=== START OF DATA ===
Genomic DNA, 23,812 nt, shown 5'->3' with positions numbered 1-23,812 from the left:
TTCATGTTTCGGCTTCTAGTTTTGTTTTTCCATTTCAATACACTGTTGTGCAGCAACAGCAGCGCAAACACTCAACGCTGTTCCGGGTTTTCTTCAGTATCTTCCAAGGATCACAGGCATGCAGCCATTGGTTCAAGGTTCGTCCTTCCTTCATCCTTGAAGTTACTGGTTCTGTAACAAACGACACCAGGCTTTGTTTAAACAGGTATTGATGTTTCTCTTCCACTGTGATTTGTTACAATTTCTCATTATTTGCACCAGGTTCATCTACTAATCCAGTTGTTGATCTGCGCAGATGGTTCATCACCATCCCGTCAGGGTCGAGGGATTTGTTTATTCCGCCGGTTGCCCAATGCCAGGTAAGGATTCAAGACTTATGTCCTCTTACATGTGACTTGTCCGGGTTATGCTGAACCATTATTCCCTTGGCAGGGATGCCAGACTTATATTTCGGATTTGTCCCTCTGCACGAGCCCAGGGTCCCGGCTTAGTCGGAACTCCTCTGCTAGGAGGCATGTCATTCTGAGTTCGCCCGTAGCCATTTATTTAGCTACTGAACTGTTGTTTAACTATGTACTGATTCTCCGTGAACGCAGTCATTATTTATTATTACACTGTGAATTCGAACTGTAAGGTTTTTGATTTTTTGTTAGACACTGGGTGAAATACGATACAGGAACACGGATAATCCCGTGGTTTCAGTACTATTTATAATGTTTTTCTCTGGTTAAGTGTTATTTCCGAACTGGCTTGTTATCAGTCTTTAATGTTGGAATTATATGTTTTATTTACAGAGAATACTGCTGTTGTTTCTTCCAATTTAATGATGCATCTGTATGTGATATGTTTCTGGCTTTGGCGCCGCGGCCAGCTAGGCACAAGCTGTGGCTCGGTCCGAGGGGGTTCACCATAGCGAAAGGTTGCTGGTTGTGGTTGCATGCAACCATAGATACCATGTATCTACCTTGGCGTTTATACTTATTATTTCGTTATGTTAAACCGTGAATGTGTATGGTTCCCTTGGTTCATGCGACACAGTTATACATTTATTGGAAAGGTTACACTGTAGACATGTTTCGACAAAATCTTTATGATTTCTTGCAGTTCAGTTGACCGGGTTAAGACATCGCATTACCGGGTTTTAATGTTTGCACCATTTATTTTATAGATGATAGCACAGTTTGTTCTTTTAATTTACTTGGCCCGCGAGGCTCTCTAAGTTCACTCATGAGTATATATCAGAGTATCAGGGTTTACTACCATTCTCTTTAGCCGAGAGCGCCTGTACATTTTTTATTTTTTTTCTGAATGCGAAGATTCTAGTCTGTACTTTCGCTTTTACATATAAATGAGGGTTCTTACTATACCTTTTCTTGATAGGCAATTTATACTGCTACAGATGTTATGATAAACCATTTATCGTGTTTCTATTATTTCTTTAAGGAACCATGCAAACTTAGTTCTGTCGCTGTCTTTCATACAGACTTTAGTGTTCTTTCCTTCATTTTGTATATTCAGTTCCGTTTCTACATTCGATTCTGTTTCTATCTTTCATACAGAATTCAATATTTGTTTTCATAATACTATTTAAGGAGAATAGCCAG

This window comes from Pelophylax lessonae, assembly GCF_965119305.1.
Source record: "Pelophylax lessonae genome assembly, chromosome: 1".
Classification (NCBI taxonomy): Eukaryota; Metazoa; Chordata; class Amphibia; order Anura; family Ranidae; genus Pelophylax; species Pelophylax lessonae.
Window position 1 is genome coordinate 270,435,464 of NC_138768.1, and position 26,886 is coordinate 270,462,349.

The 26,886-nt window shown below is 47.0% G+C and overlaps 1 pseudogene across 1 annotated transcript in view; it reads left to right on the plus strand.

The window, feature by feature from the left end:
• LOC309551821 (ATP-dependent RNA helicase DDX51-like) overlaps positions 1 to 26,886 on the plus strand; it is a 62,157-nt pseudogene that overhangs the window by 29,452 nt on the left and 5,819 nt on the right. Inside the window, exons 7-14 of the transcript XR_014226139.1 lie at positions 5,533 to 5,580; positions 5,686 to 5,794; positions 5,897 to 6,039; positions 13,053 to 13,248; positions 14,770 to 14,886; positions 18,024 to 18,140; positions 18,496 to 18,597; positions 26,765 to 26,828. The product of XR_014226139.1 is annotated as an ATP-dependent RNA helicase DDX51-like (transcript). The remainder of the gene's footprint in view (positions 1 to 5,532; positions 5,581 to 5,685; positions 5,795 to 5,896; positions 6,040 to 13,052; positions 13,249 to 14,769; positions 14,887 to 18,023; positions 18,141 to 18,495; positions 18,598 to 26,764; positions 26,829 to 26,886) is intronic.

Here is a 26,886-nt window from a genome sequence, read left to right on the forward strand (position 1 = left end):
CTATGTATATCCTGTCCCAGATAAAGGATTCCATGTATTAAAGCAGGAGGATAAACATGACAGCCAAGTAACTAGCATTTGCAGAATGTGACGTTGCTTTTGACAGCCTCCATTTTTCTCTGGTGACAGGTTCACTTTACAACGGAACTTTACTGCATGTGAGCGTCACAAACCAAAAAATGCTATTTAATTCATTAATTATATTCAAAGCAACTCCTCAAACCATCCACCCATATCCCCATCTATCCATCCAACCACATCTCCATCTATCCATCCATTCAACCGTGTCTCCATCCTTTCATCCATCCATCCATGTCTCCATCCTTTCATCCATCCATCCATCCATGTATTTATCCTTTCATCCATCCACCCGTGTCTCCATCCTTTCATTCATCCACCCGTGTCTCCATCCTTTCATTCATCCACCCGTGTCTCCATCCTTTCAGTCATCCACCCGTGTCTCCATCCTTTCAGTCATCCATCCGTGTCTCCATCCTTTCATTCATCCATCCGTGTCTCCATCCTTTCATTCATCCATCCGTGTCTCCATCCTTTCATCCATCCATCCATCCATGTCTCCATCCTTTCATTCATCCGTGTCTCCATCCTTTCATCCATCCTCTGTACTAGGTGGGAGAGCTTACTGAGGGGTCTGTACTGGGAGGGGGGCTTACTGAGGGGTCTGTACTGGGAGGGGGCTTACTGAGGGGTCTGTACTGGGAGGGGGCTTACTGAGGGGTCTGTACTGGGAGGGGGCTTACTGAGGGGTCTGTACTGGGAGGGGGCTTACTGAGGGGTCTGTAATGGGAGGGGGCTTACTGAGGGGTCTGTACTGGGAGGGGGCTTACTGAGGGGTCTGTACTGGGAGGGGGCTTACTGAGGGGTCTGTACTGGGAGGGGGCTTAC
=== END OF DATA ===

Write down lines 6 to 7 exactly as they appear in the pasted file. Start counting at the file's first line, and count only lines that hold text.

Window position 1 is genome coordinate 270,435,464 of NC_138768.1, and position 26,886 is coordinate 270,462,349.

The 26,886-nt window shown below is 47.0% G+C and overlaps 1 pseudogene across 1 annotated transcript in view; it reads left to right on the plus strand.